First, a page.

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Limited Credit Funding Competition in Growing Agricultural Sector

There has been significant growth in agribusiness funding over the last decade. The number of food and agriculture funds with headquarters in Australia and New Zealand has grown from 2 in 2000 to 52 in 2019 with the ten largest having an aggregate AG AUM of $10.96 billion, (High Quest Partners-Global Aginvesting Rankings and Trend Report 2019). That report also estimated that the aggregated capital investment from the top 689 agricultural investors was USD $131 billion, with Australia and New Zealand highlighted as a geographic focus for the majority of the largest 30.

The reasons for the trend in investment growth are extensive. Beyond low correlation to broader macro-economic markets and diversification benefits agriculture brings to the investment portfolio, the current strength of the Australian and New Zealand agricultural sectors has attracted global interest. The Australia Farmland Index provides financial performance of 42 different properties of market value over $1.07 billion in farmland. In Q4 2020, the Index returned 11.69% on a 12-month rolling basis, a competitive performance compared to equity markets, listed property and commercial property.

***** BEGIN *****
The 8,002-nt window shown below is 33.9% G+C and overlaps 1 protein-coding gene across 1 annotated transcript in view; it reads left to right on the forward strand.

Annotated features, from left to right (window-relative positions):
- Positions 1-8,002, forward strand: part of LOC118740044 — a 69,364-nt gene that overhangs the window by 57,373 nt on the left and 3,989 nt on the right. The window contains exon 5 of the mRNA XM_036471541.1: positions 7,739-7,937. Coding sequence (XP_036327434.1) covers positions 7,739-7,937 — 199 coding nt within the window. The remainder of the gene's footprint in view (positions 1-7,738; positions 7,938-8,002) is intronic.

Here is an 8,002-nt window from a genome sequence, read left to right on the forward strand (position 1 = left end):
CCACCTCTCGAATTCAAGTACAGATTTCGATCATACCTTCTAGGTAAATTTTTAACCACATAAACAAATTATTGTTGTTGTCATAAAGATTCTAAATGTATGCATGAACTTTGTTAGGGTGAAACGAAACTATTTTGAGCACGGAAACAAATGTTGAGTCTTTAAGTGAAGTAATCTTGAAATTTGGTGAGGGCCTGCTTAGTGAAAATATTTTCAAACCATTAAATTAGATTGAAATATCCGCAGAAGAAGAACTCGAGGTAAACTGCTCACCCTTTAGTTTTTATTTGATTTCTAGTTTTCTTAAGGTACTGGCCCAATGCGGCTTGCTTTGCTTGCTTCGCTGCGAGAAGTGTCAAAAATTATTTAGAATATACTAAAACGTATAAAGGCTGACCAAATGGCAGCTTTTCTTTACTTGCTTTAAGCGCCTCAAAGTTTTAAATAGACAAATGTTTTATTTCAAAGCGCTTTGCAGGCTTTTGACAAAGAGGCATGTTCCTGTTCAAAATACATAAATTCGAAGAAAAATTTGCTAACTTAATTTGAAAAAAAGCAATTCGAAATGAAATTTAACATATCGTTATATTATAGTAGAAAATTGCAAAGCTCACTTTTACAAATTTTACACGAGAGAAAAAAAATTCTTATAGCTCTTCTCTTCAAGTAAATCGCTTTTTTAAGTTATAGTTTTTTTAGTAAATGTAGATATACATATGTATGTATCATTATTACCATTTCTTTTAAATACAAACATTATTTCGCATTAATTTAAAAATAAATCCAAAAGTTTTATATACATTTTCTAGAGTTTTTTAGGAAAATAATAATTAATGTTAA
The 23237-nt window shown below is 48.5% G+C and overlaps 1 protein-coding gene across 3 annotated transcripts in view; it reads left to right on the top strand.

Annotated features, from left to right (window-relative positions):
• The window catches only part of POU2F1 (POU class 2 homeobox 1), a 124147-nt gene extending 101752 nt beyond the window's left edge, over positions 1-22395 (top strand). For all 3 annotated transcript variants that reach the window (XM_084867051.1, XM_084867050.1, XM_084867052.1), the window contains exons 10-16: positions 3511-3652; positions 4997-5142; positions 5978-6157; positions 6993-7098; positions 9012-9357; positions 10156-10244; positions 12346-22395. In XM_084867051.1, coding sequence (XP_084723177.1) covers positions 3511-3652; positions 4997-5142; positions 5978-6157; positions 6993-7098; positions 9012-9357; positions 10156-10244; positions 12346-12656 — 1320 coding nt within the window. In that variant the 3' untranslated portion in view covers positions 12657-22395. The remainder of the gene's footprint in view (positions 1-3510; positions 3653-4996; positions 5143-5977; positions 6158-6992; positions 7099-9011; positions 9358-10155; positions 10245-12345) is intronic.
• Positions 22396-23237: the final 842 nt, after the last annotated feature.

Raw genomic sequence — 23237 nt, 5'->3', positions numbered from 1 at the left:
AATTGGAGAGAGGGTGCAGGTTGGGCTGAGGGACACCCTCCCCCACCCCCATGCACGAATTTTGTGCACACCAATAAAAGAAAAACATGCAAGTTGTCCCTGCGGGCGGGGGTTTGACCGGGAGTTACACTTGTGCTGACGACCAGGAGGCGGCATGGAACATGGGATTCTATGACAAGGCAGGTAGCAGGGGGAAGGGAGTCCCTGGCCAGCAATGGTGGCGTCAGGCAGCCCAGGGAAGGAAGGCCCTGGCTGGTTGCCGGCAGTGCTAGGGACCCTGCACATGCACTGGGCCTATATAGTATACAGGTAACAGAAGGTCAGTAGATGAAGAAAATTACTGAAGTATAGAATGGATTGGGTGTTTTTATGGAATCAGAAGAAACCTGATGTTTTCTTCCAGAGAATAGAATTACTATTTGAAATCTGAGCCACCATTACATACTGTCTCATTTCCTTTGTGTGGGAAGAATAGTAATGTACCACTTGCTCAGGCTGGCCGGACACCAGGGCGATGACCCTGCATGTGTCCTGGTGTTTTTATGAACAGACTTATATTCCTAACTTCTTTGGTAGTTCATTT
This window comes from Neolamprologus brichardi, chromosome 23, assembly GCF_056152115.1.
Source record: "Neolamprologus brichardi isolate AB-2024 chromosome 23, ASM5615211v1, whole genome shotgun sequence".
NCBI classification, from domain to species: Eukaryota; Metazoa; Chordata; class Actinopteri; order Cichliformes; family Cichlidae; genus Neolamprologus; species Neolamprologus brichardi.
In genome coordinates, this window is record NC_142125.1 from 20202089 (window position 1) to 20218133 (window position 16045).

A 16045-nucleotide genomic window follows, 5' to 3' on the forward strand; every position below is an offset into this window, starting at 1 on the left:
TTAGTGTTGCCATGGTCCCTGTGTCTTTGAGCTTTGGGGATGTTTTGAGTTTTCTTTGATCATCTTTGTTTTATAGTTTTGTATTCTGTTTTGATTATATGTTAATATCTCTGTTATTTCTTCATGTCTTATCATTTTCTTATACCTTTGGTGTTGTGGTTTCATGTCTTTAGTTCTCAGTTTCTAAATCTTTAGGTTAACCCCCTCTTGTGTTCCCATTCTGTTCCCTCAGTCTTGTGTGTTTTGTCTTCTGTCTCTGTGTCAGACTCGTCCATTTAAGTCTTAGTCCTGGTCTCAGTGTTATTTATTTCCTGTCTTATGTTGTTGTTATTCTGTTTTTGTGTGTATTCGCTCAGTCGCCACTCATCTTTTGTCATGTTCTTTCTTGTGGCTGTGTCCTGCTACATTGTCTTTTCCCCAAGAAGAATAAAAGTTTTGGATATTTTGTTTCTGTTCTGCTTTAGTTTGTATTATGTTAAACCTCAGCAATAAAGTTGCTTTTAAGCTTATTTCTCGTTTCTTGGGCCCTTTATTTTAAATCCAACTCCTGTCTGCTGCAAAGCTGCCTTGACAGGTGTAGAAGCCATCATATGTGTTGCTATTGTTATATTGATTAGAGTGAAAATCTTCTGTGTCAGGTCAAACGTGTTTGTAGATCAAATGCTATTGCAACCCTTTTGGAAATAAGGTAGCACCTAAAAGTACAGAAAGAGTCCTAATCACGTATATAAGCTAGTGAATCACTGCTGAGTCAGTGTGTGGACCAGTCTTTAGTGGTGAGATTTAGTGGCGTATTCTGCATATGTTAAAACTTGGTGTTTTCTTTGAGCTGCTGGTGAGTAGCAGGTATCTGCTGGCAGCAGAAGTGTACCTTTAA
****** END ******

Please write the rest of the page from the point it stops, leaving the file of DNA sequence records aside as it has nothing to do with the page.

Looking ahead, agriculture conditions should continue to attract investment. ABARES has forecast record production of $65.6 billion for the Australian Agriculture, Forestry and Fisheries (AFF) sector this financial year and production growth of 8% is expected, driven by Australia’s second largest winter crop on record of 55.2 million tonnes. While investment growth has been substantial, the source of funding for the agriculture sector has remained narrow. At 30 June 2019, the RBA estimated that 95% of the $80.2 billion of debt was provided by traditional banks. The New Zealand agricultural sector has a similar strong dependence on traditional banks to finance its total debt of NZ$62.8bn (as at February 2020).

Over the next decade, alternatives to traditional financing arrangements will be required to diversify the current AFF lending landscape and fund the necessary growth in the sector. Non-traditional funding and capital arrangements are making inroads into the sector, but competition for credit financing is limited.

The limited competitive landscape and increased focus on non-traditional capital and financing arrangements is providing a unique opportunity for Merricks Capital to provide capital to a growing and attractive sector and gain exposure to the strong long-term supply and demand fundamentals of Australian food and fibre production.

Merricks Capital is one of Australia’s largest non-bank lenders with approximately $700m invested in agricultural credit. The Partners Fund currently has ~35% invested across the agricultural supply chain and the investment fundamentals in the sector remain compelling. With continued growth in attractive investment opportunities in the sector, we will be launching the Merricks Capital Agriculture Credit Fund in May 2021.